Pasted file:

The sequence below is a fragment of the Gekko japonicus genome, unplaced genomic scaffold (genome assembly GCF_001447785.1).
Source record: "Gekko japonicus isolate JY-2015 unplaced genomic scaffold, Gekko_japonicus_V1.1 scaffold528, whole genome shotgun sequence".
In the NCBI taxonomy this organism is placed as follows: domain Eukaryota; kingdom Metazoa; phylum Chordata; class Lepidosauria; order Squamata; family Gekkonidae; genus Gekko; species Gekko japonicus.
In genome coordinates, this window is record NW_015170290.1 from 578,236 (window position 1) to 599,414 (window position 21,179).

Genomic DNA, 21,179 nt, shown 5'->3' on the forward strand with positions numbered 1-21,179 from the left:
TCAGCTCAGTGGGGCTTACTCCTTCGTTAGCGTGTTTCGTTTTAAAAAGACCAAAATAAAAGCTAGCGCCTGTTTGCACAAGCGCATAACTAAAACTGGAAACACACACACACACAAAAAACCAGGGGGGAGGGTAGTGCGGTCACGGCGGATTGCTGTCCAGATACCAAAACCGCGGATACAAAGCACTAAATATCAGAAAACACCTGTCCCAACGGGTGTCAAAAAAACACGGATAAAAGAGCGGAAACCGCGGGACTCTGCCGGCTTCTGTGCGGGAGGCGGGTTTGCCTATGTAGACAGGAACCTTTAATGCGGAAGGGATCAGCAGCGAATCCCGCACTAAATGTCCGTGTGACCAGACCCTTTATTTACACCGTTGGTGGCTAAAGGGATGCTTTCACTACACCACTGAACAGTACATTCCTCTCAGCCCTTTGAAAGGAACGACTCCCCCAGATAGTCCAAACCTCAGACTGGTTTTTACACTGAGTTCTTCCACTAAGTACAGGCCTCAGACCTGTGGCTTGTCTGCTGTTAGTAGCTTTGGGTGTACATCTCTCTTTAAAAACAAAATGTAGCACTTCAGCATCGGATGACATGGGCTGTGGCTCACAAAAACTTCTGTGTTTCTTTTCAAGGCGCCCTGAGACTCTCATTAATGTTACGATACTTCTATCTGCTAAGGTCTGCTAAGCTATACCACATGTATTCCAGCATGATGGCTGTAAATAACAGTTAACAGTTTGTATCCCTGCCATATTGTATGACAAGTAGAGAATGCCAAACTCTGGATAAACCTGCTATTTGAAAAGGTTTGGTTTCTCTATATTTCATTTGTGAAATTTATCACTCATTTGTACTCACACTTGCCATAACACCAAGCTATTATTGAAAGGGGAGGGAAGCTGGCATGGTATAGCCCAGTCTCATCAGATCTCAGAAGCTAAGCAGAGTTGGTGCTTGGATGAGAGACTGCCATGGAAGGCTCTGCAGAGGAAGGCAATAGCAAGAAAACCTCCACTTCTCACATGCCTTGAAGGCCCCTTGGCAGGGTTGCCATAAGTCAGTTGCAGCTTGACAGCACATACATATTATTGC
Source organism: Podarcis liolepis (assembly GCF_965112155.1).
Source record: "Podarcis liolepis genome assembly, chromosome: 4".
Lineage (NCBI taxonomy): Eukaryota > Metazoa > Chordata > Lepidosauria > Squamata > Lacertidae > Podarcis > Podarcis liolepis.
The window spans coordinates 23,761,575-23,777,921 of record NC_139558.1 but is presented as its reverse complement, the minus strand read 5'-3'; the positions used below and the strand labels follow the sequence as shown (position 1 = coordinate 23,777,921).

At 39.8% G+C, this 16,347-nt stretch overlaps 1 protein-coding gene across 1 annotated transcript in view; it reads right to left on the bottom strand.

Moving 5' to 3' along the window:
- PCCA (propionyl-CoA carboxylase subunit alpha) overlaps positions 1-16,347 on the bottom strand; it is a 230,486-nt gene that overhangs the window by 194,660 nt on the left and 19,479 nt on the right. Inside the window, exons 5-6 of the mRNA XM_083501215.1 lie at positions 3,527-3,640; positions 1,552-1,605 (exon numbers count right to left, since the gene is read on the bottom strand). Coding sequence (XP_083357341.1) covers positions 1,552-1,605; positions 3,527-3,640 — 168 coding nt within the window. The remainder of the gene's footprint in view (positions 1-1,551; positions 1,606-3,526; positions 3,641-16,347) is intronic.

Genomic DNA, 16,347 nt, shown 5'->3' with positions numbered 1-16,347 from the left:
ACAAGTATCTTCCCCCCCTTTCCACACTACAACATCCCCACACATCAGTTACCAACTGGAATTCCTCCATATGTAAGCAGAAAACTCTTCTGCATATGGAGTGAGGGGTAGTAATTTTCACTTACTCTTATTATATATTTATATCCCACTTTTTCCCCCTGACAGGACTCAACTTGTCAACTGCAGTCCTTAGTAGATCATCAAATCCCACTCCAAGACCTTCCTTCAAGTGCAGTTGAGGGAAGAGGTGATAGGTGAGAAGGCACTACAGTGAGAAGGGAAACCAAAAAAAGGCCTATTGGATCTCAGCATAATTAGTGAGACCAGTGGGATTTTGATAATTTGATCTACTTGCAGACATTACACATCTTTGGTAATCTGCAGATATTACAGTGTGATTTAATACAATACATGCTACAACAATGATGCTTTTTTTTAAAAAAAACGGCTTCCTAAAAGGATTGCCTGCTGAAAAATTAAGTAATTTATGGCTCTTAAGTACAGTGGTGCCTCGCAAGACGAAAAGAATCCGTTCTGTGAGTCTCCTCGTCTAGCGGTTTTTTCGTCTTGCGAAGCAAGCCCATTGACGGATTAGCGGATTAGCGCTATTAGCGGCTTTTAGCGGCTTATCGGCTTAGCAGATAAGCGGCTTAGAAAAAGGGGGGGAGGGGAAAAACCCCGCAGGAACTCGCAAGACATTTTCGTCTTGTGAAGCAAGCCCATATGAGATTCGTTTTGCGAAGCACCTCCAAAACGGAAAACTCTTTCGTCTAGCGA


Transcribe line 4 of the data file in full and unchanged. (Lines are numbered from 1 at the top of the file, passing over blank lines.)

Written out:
In genome coordinates, this window is record NW_015170290.1 from 578,236 (window position 1) to 599,414 (window position 21,179).